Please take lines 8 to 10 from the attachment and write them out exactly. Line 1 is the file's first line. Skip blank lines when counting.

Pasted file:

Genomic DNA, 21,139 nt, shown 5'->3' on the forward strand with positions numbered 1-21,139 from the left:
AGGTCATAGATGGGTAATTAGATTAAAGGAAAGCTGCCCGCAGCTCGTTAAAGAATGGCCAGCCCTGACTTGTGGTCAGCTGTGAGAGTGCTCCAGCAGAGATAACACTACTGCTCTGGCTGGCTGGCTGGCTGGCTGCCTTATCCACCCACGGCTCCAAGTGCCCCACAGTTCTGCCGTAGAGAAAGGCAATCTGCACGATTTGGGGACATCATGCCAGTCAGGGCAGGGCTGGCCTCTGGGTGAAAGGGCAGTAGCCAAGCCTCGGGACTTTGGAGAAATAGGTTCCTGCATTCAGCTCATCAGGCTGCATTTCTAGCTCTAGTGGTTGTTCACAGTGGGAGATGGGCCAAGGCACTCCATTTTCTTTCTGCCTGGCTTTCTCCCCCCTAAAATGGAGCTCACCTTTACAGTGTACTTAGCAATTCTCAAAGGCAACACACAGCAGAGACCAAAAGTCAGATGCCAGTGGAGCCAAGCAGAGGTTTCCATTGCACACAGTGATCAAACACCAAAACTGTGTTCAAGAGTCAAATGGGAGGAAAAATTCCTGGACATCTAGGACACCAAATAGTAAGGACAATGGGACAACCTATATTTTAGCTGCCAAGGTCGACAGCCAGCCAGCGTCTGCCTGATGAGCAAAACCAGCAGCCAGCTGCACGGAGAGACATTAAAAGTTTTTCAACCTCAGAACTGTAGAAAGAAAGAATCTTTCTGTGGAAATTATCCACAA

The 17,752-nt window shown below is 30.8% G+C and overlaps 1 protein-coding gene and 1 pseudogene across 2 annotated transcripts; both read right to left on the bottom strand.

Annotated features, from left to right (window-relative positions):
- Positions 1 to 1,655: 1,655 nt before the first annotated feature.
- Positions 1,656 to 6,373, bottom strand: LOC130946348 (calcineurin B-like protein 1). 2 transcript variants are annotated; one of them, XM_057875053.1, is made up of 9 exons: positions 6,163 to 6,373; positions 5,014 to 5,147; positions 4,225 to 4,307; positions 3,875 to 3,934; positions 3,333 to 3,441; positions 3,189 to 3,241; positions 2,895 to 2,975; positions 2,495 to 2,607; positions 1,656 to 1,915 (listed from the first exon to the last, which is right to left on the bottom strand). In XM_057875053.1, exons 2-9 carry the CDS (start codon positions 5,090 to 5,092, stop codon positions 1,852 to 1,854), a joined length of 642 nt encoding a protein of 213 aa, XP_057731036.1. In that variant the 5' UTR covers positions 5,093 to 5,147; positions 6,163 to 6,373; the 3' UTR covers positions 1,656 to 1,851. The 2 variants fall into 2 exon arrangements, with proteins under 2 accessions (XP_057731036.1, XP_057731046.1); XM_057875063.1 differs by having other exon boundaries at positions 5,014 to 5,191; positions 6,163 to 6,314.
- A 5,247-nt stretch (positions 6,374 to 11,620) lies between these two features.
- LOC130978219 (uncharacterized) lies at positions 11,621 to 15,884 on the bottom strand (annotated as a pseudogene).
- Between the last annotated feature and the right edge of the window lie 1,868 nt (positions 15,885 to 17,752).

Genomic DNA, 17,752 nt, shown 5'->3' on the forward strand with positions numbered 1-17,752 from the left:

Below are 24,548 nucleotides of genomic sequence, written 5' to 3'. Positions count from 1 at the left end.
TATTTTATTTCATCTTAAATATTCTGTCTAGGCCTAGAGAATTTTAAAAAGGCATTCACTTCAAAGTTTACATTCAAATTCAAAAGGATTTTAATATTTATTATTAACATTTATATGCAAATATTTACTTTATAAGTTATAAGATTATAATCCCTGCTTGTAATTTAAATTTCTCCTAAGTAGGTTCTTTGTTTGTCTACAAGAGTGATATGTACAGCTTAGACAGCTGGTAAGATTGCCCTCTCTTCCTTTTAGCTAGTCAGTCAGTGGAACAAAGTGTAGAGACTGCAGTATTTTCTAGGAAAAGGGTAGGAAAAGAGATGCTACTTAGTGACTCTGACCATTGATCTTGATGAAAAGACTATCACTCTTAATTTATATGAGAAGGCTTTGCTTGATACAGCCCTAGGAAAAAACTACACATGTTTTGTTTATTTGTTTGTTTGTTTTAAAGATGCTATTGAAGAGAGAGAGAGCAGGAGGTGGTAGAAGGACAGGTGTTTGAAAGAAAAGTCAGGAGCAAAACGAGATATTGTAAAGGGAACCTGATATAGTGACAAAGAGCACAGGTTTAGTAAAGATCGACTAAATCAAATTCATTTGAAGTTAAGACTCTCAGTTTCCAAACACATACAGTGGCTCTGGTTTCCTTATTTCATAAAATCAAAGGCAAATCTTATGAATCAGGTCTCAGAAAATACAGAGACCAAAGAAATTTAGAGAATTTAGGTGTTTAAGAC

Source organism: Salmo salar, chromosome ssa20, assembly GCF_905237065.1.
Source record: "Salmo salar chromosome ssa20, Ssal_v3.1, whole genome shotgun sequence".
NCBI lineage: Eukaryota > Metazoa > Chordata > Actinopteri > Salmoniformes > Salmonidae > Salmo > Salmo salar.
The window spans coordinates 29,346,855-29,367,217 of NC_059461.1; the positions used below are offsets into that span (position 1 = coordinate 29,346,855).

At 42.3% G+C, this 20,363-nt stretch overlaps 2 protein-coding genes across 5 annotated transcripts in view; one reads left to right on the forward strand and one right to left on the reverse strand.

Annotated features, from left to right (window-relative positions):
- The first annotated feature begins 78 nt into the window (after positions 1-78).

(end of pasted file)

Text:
- LOC130978219 (uncharacterized) lies at positions 11,621 to 15,884 on the bottom strand (annotated as a pseudogene).
- Between the last annotated feature and the right edge of the window lie 1,868 nt (positions 15,885 to 17,752).

Genomic DNA, 17,752 nt, shown 5'->3' on the forward strand with positions numbered 1-17,752 from the left: